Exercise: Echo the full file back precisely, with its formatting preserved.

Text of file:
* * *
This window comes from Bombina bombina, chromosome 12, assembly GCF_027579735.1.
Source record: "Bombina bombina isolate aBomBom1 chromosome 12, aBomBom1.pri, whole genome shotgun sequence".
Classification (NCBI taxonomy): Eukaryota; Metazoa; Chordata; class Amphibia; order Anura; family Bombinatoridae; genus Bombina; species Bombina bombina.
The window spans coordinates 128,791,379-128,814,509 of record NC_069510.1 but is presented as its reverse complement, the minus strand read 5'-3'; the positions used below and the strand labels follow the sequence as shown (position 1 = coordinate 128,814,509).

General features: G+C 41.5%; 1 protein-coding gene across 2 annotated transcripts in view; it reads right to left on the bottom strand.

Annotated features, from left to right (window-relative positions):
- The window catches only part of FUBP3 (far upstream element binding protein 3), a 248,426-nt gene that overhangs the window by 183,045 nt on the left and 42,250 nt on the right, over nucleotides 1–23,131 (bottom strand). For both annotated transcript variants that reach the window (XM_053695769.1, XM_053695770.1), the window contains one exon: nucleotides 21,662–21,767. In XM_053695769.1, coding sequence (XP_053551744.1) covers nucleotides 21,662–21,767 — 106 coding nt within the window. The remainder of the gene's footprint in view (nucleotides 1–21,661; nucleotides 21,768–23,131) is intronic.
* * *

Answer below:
This window comes from Bombina bombina, chromosome 12, assembly GCF_027579735.1.
Source record: "Bombina bombina isolate aBomBom1 chromosome 12, aBomBom1.pri, whole genome shotgun sequence".
Classification (NCBI taxonomy): Eukaryota; Metazoa; Chordata; class Amphibia; order Anura; family Bombinatoridae; genus Bombina; species Bombina bombina.
The window spans coordinates 128,791,379-128,814,509 of record NC_069510.1 but is presented as its reverse complement, the minus strand read 5'-3'; the positions used below and the strand labels follow the sequence as shown (position 1 = coordinate 128,814,509).

General features: G+C 41.5%; 1 protein-coding gene across 2 annotated transcripts in view; it reads right to left on the bottom strand.

Annotated features, from left to right (window-relative positions):
- The window catches only part of FUBP3 (far upstream element binding protein 3), a 248,426-nt gene that overhangs the window by 183,045 nt on the left and 42,250 nt on the right, over nucleotides 1–23,131 (bottom strand). For both annotated transcript variants that reach the window (XM_053695769.1, XM_053695770.1), the window contains one exon: nucleotides 21,662–21,767. In XM_053695769.1, coding sequence (XP_053551744.1) covers nucleotides 21,662–21,767 — 106 coding nt within the window. The remainder of the gene's footprint in view (nucleotides 1–21,661; nucleotides 21,768–23,131) is intronic.